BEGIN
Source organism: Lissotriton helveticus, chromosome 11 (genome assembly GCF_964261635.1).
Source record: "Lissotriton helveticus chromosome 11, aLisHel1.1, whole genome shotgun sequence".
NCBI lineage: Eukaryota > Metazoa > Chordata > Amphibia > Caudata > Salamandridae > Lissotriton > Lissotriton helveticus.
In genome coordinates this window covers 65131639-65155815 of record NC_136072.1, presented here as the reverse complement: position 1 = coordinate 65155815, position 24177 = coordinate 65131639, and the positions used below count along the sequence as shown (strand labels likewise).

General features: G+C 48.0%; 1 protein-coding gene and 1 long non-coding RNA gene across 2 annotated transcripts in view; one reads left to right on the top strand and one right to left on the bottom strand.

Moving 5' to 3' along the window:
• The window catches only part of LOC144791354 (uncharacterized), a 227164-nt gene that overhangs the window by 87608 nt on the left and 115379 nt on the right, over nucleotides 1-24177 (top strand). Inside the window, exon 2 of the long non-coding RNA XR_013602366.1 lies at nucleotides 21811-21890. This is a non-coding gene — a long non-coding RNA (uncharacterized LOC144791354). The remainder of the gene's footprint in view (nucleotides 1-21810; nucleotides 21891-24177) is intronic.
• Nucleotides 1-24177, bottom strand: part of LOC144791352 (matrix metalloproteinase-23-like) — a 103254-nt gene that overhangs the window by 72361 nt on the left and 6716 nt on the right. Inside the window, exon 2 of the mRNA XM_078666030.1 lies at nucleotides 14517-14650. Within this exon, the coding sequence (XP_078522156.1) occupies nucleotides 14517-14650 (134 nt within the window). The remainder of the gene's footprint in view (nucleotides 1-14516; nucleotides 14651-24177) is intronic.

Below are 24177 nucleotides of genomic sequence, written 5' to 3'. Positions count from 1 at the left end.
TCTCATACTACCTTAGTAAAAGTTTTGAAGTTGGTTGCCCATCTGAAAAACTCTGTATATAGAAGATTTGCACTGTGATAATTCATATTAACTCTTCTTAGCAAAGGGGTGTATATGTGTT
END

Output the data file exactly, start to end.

Source organism: Lissotriton helveticus, chromosome 11 (genome assembly GCF_964261635.1).
Source record: "Lissotriton helveticus chromosome 11, aLisHel1.1, whole genome shotgun sequence".
NCBI lineage: Eukaryota > Metazoa > Chordata > Amphibia > Caudata > Salamandridae > Lissotriton > Lissotriton helveticus.
In genome coordinates this window covers 65131639-65155815 of record NC_136072.1, presented here as the reverse complement: position 1 = coordinate 65155815, position 24177 = coordinate 65131639, and the positions used below count along the sequence as shown (strand labels likewise).

General features: G+C 48.0%; 1 protein-coding gene and 1 long non-coding RNA gene across 2 annotated transcripts in view; one reads left to right on the top strand and one right to left on the bottom strand.

Moving 5' to 3' along the window:
• The window catches only part of LOC144791354 (uncharacterized), a 227164-nt gene that overhangs the window by 87608 nt on the left and 115379 nt on the right, over nucleotides 1-24177 (top strand). Inside the window, exon 2 of the long non-coding RNA XR_013602366.1 lies at nucleotides 21811-21890. This is a non-coding gene — a long non-coding RNA (uncharacterized LOC144791354). The remainder of the gene's footprint in view (nucleotides 1-21810; nucleotides 21891-24177) is intronic.
• Nucleotides 1-24177, bottom strand: part of LOC144791352 (matrix metalloproteinase-23-like) — a 103254-nt gene that overhangs the window by 72361 nt on the left and 6716 nt on the right. Inside the window, exon 2 of the mRNA XM_078666030.1 lies at nucleotides 14517-14650. Within this exon, the coding sequence (XP_078522156.1) occupies nucleotides 14517-14650 (134 nt within the window). The remainder of the gene's footprint in view (nucleotides 1-14516; nucleotides 14651-24177) is intronic.

Below are 24177 nucleotides of genomic sequence, written 5' to 3'. Positions count from 1 at the left end.
TCTCATACTACCTTAGTAAAAGTTTTGAAGTTGGTTGCCCATCTGAAAAACTCTGTATATAGAAGATTTGCACTGTGATAATTCATATTAACTCTTCTTAGCAAAGGGGTGTATATGTGTT